22nd ? 28th November 2004
St Petersburg - Moscow
Hello and welcome to all those that I have missed off the list! Sorry! Hello to all new additions to the email list. If you don?t want to receive our updates or are too jealous to hear about our exploits then please tell me and I will take you off the list.
We are still in Russia and we are presently in Moscow. After leaving the stunning city of St Petersburg behind with the canals just starting to freeze we headed for Moscow. The roads were treacherous with brown sludge covering black ice compacted by speeding drivers. We stopped off at Novogorad, a favourite stop over for Catherine the Great and recommended by Alice Gadney as fab place to see. Novogorad has grown up around a 12.5 hectare Kremlin (which actually means fortress) and has some stunning buildings dating from the 1400s overlooking a frozen lake. We were warmed up from the -10oC temperature outside by the Sbetin served in the restaurant (lemon, cinnamon, cloves, honey and brandy).
On the road again we stopped over in Terev? not worth mentioning? and then onto Moscow. We stopped off along the way to grab some lunch at a roadside cafe and whilst standing in the queue noticed the army officers with AK47s draped across their laps. Always nice to look up from your soup to see at that pointing at you!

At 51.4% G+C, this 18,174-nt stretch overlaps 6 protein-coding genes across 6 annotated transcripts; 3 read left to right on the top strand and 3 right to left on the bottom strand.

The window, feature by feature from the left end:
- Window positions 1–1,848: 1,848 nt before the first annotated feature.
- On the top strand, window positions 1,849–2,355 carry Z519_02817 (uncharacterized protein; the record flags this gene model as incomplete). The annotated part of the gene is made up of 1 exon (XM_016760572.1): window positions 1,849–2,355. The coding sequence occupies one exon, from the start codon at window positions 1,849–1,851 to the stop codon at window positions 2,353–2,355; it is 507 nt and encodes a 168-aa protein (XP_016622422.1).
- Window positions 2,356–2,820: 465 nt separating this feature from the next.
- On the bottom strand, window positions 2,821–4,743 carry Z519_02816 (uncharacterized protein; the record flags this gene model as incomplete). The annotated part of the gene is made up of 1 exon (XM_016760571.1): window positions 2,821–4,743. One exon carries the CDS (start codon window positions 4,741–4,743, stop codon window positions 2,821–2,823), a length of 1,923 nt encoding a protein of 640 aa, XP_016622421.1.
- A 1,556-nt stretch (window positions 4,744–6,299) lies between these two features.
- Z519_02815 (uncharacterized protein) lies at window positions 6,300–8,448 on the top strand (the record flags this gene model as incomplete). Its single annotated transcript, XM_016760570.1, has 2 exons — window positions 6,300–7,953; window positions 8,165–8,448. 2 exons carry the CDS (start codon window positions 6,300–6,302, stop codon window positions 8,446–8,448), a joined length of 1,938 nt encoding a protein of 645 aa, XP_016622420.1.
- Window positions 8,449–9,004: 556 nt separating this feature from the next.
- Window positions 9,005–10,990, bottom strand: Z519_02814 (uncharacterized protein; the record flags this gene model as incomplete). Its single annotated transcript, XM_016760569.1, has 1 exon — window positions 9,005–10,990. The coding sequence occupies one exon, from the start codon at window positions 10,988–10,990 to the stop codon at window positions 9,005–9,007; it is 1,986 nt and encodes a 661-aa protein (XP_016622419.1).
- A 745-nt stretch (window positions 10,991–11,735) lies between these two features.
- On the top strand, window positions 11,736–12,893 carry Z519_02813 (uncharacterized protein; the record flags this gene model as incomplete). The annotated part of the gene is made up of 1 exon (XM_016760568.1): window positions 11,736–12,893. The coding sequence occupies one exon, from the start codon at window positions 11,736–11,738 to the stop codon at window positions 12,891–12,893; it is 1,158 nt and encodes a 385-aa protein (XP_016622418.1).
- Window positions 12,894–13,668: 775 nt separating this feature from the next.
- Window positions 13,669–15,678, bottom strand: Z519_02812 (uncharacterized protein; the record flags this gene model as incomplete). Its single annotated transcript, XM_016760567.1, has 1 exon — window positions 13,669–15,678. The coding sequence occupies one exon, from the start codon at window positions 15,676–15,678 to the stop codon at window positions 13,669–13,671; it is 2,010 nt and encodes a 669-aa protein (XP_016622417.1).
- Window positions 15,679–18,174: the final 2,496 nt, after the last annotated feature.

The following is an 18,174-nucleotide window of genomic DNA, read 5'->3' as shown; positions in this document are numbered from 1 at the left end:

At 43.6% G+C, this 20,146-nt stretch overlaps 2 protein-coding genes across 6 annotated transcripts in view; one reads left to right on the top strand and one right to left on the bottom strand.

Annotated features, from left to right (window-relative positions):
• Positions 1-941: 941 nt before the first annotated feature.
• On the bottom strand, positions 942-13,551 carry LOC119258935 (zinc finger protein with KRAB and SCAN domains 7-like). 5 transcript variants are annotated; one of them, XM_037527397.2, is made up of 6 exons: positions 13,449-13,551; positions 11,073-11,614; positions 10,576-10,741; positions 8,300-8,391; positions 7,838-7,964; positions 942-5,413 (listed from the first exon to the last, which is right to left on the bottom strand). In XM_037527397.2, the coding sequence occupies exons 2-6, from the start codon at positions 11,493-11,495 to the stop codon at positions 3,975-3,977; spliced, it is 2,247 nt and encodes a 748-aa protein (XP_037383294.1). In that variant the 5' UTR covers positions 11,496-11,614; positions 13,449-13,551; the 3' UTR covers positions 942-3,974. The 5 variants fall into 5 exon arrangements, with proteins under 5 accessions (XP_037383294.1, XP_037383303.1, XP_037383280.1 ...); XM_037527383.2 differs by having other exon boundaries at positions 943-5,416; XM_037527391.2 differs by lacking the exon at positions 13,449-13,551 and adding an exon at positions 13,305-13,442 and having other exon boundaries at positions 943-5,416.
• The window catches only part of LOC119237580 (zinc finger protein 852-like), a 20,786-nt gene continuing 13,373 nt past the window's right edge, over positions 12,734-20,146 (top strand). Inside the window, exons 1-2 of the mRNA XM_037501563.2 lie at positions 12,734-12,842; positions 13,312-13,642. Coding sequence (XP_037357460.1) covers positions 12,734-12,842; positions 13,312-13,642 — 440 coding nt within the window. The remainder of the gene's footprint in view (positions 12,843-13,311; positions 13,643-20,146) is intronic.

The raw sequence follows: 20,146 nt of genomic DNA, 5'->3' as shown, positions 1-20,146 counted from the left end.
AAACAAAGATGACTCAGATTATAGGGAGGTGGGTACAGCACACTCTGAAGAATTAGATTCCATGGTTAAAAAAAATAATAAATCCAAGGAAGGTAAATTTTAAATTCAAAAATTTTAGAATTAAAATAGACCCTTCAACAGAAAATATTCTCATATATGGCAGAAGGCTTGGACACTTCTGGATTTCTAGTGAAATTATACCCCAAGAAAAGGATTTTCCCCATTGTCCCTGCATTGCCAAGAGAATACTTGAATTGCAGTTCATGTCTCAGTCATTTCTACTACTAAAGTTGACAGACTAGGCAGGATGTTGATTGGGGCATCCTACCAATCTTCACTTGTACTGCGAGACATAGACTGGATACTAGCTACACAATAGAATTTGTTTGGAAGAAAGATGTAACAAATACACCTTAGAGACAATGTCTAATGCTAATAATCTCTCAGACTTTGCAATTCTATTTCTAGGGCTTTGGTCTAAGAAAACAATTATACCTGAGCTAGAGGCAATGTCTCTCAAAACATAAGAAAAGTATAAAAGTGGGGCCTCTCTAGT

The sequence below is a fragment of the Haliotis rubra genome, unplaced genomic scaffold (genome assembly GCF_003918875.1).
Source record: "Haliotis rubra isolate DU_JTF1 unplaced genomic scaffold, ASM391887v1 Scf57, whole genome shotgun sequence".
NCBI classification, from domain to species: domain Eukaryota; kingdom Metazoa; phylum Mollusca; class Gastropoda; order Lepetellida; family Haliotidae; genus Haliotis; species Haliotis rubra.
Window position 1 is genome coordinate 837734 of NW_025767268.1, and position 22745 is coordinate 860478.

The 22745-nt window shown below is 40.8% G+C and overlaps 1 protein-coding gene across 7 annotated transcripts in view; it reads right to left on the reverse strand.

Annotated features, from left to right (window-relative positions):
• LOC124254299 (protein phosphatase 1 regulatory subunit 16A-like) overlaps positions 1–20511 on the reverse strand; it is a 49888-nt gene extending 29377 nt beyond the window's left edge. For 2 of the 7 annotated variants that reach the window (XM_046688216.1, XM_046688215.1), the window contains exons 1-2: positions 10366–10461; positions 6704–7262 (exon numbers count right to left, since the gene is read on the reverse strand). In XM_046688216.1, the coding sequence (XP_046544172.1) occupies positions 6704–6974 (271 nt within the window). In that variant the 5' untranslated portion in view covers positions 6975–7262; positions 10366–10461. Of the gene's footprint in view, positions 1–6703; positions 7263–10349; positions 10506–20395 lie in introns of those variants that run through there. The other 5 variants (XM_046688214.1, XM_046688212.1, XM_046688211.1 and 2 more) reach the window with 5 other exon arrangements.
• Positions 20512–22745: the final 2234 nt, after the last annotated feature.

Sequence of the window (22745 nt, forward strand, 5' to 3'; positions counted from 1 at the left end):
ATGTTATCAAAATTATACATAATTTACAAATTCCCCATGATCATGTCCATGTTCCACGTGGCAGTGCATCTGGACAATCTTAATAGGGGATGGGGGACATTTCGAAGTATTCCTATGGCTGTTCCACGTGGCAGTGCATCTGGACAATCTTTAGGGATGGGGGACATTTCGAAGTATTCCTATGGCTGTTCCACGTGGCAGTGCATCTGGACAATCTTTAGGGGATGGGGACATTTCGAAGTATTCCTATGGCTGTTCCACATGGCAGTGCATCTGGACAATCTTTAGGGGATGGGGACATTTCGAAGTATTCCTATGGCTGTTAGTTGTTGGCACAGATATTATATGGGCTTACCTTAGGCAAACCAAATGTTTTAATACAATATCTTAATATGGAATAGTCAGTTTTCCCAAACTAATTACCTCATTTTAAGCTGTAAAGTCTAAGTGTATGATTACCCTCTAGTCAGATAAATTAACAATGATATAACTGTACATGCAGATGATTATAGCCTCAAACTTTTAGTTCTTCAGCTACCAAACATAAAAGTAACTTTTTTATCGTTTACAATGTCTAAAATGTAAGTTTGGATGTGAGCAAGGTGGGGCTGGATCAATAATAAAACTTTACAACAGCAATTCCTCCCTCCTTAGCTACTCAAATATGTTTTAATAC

We discovered that the Beast has a tendency in the freezing temperatures to not warm to more than +5oC inside and our toes, even with three pairs of socks take a battering from the insignificant insulation, at the front of the vehicle. The reason for this is because the heater has broken! If you lift the engine cover you can the temperature up to +20 oC but your toes will still freeze if sitting in the front.
We have never been in a city like Moscow where people drive so fast on such slippery and dangerous roads. There is no lane discipline to the extent that on a three lane section of the road into Moscow we counted seven lanes with people weaving between lanes and leaning on their horns. We arrived in Moscow worn out and intimidated by our environment. The apartment we had arranged had fallen through and so we found a hotel that could have easily reached the heady heights of the 5 star cockroach hell with its beautiful brown carpets, peeling wallpaper and 1960s television and radio.